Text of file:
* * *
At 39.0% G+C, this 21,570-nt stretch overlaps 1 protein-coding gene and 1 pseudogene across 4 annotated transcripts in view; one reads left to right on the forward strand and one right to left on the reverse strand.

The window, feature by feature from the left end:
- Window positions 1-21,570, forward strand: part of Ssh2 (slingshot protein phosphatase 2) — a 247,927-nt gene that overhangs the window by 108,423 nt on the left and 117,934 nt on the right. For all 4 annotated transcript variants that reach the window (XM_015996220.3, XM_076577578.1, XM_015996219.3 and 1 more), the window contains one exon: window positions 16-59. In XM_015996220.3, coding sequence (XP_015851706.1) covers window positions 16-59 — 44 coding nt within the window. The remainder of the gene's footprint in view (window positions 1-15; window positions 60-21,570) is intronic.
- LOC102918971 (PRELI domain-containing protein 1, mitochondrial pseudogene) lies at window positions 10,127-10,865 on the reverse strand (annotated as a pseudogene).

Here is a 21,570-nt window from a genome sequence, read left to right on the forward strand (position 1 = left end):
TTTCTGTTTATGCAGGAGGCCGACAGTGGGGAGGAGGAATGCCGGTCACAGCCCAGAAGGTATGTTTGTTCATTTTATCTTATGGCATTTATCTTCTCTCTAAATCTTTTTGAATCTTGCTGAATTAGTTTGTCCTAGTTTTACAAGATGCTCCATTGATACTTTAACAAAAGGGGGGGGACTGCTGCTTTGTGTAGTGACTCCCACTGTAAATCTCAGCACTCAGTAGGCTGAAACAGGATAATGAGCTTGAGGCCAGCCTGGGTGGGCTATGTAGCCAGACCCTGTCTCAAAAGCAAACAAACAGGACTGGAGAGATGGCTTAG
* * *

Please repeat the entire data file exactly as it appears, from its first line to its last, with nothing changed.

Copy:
At 39.0% G+C, this 21,570-nt stretch overlaps 1 protein-coding gene and 1 pseudogene across 4 annotated transcripts in view; one reads left to right on the forward strand and one right to left on the reverse strand.

The window, feature by feature from the left end:
- Window positions 1-21,570, forward strand: part of Ssh2 (slingshot protein phosphatase 2) — a 247,927-nt gene that overhangs the window by 108,423 nt on the left and 117,934 nt on the right. For all 4 annotated transcript variants that reach the window (XM_015996220.3, XM_076577578.1, XM_015996219.3 and 1 more), the window contains one exon: window positions 16-59. In XM_015996220.3, coding sequence (XP_015851706.1) covers window positions 16-59 — 44 coding nt within the window. The remainder of the gene's footprint in view (window positions 1-15; window positions 60-21,570) is intronic.
- LOC102918971 (PRELI domain-containing protein 1, mitochondrial pseudogene) lies at window positions 10,127-10,865 on the reverse strand (annotated as a pseudogene).

Here is a 21,570-nt window from a genome sequence, read left to right on the forward strand (position 1 = left end):
TTTCTGTTTATGCAGGAGGCCGACAGTGGGGAGGAGGAATGCCGGTCACAGCCCAGAAGGTATGTTTGTTCATTTTATCTTATGGCATTTATCTTCTCTCTAAATCTTTTTGAATCTTGCTGAATTAGTTTGTCCTAGTTTTACAAGATGCTCCATTGATACTTTAACAAAAGGGGGGGGACTGCTGCTTTGTGTAGTGACTCCCACTGTAAATCTCAGCACTCAGTAGGCTGAAACAGGATAATGAGCTTGAGGCCAGCCTGGGTGGGCTATGTAGCCAGACCCTGTCTCAAAAGCAAACAAACAGGACTGGAGAGATGGCTTAG